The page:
A breach of mind boggling magnitude has been unearthed by Hold Security, a Milwaukee firm that specializes in identifying major online security breaches.  Nicole Perlroth and David Gelles broke the story yesterday about Hold Security’s latest discovery (www.nytimes.com; “Russian Gang Amasses Over a Billion Internet Passwords”; August 5).   Other media are now reporting on this story citing the New York Times article.

No, you’re not mis-reading the headline of their story— over 1.2 billion unique combinations of user names and passwords were stolen by Russian hackers.  In their story, Ms. Perlroth and Mr. Gelles report that Hold Security found that the Russian gang had also stolen over 500 million email addresses.  Per their report, the New York Times hired an independent security expert to analyze the database that Hold Security had.  That expert confirmed the authenticity of the database and the magnitude of the data that has been stolen.

Which companies and websites have been victimized?  Hold Security is not disclosing the names of victims because of “non disclosure agreements” and the company’s reluctance to name companies whose websites could still be vulnerable.  Ms. Perlroth and Mr. Gelles wrote that it appears that the Russian criminals haven’t been selling many of the records online yet but, instead, appear to be sending spam out on social networks for fees paid by other groups.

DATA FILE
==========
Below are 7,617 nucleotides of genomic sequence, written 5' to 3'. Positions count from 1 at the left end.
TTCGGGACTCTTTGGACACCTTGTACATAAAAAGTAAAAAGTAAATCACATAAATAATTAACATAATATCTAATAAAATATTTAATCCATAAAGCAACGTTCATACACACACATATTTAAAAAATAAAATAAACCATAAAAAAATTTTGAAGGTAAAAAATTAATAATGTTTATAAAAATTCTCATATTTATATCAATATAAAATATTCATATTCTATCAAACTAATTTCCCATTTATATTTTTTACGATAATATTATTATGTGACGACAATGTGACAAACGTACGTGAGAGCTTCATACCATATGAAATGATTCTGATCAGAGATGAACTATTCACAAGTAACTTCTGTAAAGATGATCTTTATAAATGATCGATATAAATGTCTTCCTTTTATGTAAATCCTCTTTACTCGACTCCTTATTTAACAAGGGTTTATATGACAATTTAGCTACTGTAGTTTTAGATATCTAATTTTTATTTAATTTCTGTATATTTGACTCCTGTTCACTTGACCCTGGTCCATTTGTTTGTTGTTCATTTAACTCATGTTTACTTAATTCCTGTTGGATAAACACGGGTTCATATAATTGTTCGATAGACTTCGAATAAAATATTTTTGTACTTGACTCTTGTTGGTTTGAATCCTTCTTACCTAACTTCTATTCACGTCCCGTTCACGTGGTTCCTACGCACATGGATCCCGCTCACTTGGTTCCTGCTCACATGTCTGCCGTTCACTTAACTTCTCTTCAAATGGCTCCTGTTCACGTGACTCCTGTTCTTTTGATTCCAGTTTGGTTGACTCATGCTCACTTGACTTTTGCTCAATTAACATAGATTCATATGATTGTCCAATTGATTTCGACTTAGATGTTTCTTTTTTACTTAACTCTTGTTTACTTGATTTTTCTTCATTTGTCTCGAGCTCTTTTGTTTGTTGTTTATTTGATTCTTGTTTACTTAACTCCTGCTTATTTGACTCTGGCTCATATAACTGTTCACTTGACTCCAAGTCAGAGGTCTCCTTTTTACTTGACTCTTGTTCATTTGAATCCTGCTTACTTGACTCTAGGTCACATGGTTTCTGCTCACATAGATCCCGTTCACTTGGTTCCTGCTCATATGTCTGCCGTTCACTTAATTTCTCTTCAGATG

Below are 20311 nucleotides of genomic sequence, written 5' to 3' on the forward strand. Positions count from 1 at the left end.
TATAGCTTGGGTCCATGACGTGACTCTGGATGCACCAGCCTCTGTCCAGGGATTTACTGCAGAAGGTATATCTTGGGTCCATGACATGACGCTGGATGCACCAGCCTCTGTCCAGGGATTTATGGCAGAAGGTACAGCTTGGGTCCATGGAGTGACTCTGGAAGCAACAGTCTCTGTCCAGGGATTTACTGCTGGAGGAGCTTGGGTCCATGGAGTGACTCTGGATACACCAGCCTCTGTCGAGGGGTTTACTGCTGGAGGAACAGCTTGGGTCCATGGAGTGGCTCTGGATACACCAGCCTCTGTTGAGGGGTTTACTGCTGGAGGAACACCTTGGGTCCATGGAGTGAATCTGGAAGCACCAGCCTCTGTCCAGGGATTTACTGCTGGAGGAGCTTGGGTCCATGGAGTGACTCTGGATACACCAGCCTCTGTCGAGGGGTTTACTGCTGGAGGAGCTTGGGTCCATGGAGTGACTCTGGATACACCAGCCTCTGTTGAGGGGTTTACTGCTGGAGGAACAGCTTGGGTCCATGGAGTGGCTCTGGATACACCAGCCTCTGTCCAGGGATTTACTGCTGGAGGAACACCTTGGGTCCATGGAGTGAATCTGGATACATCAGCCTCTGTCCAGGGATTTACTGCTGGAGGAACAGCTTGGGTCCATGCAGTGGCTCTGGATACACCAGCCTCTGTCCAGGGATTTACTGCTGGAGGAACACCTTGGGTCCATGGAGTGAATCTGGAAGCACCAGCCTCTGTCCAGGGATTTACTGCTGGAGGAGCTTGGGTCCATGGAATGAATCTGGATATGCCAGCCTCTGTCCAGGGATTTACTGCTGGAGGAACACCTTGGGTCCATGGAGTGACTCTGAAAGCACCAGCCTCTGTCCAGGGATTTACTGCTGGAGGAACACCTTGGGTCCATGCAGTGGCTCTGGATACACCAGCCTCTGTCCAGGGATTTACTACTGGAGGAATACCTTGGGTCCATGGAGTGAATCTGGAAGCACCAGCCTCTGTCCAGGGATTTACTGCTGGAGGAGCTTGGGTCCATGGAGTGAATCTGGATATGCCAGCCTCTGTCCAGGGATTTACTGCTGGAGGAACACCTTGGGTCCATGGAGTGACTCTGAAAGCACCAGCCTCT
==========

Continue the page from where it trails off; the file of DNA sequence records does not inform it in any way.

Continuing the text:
So what protective steps can individuals take?  It’s hard to know exactly what to do when faced with a breach of this astounding magnitude.  Some of the most immediate steps are ones that are sound guidance regardless of the scope of a breach.  These include diligently examining financial statements for any suspicious charges or withdrawals; changing passwords as a pro-active step; and not using the same password and user name for multiple sites.